If a vaccine has persistent effects that last for years should parents be allowed to force their children to be vaccinated? Should a government be allowed to force an entire population to be vaccinated? Or should a mandatory vaccination be a condition for a drug abusing criminal who seeks parole or probation? Some day these questions will cease to be hypothetical.
The only consistently reliable way found to slow the aging process across a large number of species is calorie restriction (CR). Cut calorie content of a diet to 30% less than an organism naturally eats and max and average lifespans will typically go up by 20% or 30%. CR is practiced by relatively few people because it is difficult to do and has some side effects (eg a gaunt appearance). A human study of the long term effects of CR has not been done because it would take a very long time to prove that CR really does increase lifespan (though shorter term studies have been done). The life extending effects have only been demonstrated in shorter lived species because its much easier (ie it takes a lot less time) to do lifespan experiments on shorter lived species. However, the physiological effects that happen during CR in other species (eg lower blood insulin and other factors easily measured in blood tests) also happen to humans on CR and human metabolism has enough in common with other species that it is reasonable to expect that CR will increase human life span.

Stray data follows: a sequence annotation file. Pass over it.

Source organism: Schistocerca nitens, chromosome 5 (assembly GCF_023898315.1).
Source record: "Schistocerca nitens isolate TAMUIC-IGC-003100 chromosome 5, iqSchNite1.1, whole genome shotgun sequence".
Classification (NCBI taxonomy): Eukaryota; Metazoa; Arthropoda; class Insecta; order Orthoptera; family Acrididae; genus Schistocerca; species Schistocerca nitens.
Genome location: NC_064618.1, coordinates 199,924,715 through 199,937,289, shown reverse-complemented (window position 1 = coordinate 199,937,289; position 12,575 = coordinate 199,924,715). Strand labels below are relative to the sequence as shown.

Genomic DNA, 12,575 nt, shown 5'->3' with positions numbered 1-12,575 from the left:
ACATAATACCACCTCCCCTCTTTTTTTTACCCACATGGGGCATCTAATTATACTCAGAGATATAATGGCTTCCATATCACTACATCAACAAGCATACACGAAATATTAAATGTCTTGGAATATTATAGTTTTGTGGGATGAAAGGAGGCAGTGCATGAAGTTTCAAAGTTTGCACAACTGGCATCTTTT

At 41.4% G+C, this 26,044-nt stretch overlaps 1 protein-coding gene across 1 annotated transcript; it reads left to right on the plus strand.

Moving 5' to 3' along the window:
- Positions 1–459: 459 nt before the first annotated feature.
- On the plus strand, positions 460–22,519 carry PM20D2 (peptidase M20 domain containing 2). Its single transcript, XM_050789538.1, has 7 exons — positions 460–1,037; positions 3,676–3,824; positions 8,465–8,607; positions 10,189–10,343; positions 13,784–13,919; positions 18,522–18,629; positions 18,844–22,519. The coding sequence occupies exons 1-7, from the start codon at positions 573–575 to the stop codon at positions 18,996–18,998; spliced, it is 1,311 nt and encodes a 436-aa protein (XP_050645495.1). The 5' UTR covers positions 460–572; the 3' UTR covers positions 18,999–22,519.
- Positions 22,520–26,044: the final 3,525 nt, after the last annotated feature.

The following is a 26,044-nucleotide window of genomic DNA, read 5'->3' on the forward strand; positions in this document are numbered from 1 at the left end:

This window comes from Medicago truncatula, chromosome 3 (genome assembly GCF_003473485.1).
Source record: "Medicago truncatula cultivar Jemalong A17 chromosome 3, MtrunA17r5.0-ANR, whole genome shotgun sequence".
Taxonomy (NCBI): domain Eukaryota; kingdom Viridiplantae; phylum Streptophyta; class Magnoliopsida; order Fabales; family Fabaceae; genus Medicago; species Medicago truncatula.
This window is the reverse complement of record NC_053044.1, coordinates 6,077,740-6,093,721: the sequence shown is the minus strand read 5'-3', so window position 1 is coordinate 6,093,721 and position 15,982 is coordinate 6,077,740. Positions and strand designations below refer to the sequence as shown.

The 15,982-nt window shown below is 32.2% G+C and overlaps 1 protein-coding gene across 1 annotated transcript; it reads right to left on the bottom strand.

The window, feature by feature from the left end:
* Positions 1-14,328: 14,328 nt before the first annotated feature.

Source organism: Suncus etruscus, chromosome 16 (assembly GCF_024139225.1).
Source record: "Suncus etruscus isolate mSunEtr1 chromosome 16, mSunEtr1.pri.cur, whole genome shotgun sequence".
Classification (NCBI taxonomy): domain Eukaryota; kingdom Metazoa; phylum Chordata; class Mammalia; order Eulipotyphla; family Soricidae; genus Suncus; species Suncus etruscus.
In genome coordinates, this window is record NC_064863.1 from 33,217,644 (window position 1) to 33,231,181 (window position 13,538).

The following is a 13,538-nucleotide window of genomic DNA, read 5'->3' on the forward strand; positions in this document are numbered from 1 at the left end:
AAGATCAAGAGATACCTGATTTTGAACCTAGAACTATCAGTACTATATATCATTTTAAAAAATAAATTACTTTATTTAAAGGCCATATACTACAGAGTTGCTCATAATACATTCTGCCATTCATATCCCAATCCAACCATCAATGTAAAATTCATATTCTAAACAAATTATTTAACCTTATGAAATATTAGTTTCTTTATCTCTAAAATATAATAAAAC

As Scientific American reports in a lengthy interesting article, species more like humans are being studied on CR regimes and preliminary results look promising:
The rat findings have been replicated many times and extended to creatures ranging from yeast to fruit flies, worms, fish, spiders, mice and hamsters. Until fairly recently, the studies were limited to short-lived creatures genetically distant from humans. But long-term projects under way in two species more closely related to humans--rhesus and squirrel monkeys--suggest that primates respond to caloric restriction almost identically to rodents, which makes us more optimistic than ever that CR mimetics could help people.
The monkey projects--initiated by our group at the National Institute on Aging in the late 1980s and by a separate team at the University of Wisconsin- Madison in the early 1990s--demonstrate that, compared with control animals that eat normally, caloric-restricted monkeys have lower body temperatures and levels of the pancreatic hormone insulin, and they retain more youthful levels of certain hormones (such as DHEAS, or dehydroepiandrosterone sulfate) that tend to fall with age.
Some scientists believe that it may be possible to use a pharmacological agent to flip metabolism into the mode that CR puts the into. As this article indicates, the search is on for compounds that will emulate the metabolic changes that CR causes. The most thoroughly investigated compound to date is 2-deoxy-D-glucose. The problem with it is that its therapeutically effective dose in rats is very close to its toxic dose. If a safe and effective compound can be found then it will be possible to achieve most of the benefit fhat CR provides in terms of slowing aging without the need to feel hungry or have a gaunt appearance.